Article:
Sale of NPAs on the basis of SR is not good for banks
CII urges govt to create multiple bad banks to address adverse impact of NPAs accumulated by PSBs
In the aftermath of Covid, it is important to find a resolution mechanism through a market-determined price discovery. With huge liquidity, both globally and domestically, multiple bad banks can address this issue in a transparent manner and get the credit cycle back in action
Mumbai: The low recovery rates and the sale on the basis of security receipts (SRs) is not a very attractive proposition for banks. The best way to achieve true price discovery and better realisations is to open the buy side and enable a clear path for capital to flow for the purchase of NPAs, according to a report by CII. The buy side could be opened by allowing foreign portfolio investors (FPIs) and alternative investment funds (AIFs) to purchase NPAs, it added.
SR is an instrument wherein the payment is made only upon recovery, which means that the sale price is not a 'true sale'.
Based on the recent RBI data on outstanding SRs, industry estimates that the net recovery rate of ARCs is low and may be in the range of only around 10-12 per cent. The outstanding SRs is Rs 1.46 lakh crore. This represents the "non-cash" consideration received by the banks against the sale of loans.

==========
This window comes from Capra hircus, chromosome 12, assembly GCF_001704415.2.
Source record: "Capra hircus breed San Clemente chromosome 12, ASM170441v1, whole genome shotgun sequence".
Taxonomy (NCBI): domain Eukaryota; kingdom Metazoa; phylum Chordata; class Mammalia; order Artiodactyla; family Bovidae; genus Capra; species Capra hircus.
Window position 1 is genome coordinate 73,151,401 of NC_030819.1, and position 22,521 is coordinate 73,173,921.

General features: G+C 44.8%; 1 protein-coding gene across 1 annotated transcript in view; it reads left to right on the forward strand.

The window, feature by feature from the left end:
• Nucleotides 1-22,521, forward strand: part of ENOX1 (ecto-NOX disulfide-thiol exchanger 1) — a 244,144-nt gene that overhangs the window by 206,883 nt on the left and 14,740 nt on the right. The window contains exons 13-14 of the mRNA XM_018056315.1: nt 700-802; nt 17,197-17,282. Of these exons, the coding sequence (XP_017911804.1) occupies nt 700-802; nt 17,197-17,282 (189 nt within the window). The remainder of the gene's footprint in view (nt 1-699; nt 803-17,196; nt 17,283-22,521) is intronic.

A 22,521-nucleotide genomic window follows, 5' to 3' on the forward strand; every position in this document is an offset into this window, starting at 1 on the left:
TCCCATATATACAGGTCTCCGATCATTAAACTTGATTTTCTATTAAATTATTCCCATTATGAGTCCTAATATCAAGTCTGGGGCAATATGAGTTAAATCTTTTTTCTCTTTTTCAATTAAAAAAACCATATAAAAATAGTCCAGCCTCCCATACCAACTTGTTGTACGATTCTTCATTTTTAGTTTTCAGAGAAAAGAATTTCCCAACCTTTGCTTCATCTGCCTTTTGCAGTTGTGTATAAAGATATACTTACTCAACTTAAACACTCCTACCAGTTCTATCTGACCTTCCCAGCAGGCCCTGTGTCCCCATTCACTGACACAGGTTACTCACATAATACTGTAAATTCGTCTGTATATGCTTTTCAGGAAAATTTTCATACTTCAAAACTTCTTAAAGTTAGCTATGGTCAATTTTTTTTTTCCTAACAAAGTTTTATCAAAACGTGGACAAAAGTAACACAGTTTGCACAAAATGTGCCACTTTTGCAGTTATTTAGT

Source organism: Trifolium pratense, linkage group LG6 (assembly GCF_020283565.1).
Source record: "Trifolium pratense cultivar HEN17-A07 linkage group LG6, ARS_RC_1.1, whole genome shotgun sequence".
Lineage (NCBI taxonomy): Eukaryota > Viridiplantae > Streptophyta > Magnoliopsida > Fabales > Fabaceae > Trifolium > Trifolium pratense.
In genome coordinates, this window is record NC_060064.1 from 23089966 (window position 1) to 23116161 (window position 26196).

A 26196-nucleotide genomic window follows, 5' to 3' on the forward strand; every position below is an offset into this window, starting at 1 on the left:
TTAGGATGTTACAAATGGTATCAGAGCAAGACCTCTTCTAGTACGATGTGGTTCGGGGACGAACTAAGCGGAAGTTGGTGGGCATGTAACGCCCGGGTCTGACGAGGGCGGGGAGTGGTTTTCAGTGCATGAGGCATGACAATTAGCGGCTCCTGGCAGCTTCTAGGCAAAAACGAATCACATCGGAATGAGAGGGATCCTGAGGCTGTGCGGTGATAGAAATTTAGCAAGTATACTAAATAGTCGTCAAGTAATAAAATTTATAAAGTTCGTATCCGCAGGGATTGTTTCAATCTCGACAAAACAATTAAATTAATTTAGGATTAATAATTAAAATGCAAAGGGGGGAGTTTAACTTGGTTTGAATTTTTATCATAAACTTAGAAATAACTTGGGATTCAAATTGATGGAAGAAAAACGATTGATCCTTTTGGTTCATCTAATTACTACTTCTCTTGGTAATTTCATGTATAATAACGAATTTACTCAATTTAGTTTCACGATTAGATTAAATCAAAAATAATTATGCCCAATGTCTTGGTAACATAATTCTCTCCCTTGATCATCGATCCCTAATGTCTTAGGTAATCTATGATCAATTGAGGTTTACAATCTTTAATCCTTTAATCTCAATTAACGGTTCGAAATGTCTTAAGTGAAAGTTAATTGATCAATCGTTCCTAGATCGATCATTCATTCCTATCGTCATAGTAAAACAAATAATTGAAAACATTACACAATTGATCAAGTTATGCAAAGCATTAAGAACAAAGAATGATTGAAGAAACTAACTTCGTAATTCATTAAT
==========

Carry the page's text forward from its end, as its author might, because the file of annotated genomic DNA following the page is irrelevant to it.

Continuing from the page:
CII has suggested that the SEBI-regulated AIFs may be permitted to purchase NPAs. This will be in sync with the RBI consultative paper of regulated purchaser.
CII has urged the government to consider creation of multiple bad banks to address the adverse impact of non-performing assets accumulated by public sector banks in the recent past, that got further accentuated during the pandemic. In its recently submitted pre-budget memorandum to the government, the industry body has recommended that the government consider enabling Foreign Portfolio Investors (FPIs) and Alternative Investment Funds (AIFs) to purchase NPAs.
"In the aftermath of Covid, it is important to find a resolution mechanism through a market-determined price discovery. With huge liquidity, both globally and domestically, multiple bad banks can address this issue in a transparent manner and get the credit cycle back in action," CII president Uday Kotak said.
The government has put in Rs 80,000 crore in bank re-capitalisation in FY 18, Rs 108 crore in FY19 and Rs 70,000 crore in FY 20. In September this year, the Parliament has approved another Rs 20,000 crore of capital infusion into PSBs.
RBI in its latest Financial Stability Report has estimated that the gross NPAs of scheduled commercial banks may increase from 8.5 per cent in March 2020 to 12.5 per cent by March 2021 under the baseline scenario and the ratio may escalate to 14.7 per cent under a very severely stressed scenario.